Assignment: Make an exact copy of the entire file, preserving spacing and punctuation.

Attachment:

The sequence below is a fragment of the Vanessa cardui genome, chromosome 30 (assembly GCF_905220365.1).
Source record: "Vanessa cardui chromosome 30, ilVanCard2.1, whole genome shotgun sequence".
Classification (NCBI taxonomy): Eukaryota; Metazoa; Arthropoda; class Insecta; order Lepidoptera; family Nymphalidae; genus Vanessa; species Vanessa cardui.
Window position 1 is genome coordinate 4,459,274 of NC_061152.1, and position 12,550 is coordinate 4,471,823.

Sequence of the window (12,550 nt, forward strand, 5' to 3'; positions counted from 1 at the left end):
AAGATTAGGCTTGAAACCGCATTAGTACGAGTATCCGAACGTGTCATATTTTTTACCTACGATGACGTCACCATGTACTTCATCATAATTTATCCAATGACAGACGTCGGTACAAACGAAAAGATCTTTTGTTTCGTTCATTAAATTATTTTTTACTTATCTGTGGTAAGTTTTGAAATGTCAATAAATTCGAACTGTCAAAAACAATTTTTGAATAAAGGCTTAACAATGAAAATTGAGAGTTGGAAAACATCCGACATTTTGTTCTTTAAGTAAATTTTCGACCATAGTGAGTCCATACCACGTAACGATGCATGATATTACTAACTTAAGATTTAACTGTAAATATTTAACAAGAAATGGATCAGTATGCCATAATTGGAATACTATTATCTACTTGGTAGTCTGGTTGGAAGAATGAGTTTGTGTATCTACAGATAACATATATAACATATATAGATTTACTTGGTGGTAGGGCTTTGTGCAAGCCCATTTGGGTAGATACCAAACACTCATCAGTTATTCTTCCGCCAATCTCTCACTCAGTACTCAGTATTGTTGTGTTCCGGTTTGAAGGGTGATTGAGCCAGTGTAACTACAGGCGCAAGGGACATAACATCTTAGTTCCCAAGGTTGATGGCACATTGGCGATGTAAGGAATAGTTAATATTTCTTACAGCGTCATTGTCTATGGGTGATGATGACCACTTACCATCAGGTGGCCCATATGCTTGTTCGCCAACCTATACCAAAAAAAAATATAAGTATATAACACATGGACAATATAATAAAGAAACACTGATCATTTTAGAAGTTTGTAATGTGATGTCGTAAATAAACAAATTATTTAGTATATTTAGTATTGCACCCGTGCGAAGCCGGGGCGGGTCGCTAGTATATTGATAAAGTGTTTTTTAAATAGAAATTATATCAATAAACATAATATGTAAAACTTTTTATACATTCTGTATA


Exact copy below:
The sequence below is a fragment of the Vanessa cardui genome, chromosome 30 (assembly GCF_905220365.1).
Source record: "Vanessa cardui chromosome 30, ilVanCard2.1, whole genome shotgun sequence".
Classification (NCBI taxonomy): Eukaryota; Metazoa; Arthropoda; class Insecta; order Lepidoptera; family Nymphalidae; genus Vanessa; species Vanessa cardui.
Window position 1 is genome coordinate 4,459,274 of NC_061152.1, and position 12,550 is coordinate 4,471,823.

Sequence of the window (12,550 nt, forward strand, 5' to 3'; positions counted from 1 at the left end):
AAGATTAGGCTTGAAACCGCATTAGTACGAGTATCCGAACGTGTCATATTTTTTACCTACGATGACGTCACCATGTACTTCATCATAATTTATCCAATGACAGACGTCGGTACAAACGAAAAGATCTTTTGTTTCGTTCATTAAATTATTTTTTACTTATCTGTGGTAAGTTTTGAAATGTCAATAAATTCGAACTGTCAAAAACAATTTTTGAATAAAGGCTTAACAATGAAAATTGAGAGTTGGAAAACATCCGACATTTTGTTCTTTAAGTAAATTTTCGACCATAGTGAGTCCATACCACGTAACGATGCATGATATTACTAACTTAAGATTTAACTGTAAATATTTAACAAGAAATGGATCAGTATGCCATAATTGGAATACTATTATCTACTTGGTAGTCTGGTTGGAAGAATGAGTTTGTGTATCTACAGATAACATATATAACATATATAGATTTACTTGGTGGTAGGGCTTTGTGCAAGCCCATTTGGGTAGATACCAAACACTCATCAGTTATTCTTCCGCCAATCTCTCACTCAGTACTCAGTATTGTTGTGTTCCGGTTTGAAGGGTGATTGAGCCAGTGTAACTACAGGCGCAAGGGACATAACATCTTAGTTCCCAAGGTTGATGGCACATTGGCGATGTAAGGAATAGTTAATATTTCTTACAGCGTCATTGTCTATGGGTGATGATGACCACTTACCATCAGGTGGCCCATATGCTTGTTCGCCAACCTATACCAAAAAAAAATATAAGTATATAACACATGGACAATATAATAAAGAAACACTGATCATTTTAGAAGTTTGTAATGTGATGTCGTAAATAAACAAATTATTTAGTATATTTAGTATTGCACCCGTGCGAAGCCGGGGCGGGTCGCTAGTATATTGATAAAGTGTTTTTTAAATAGAAATTATATCAATAAACATAATATGTAAAACTTTTTATACATTCTGTATA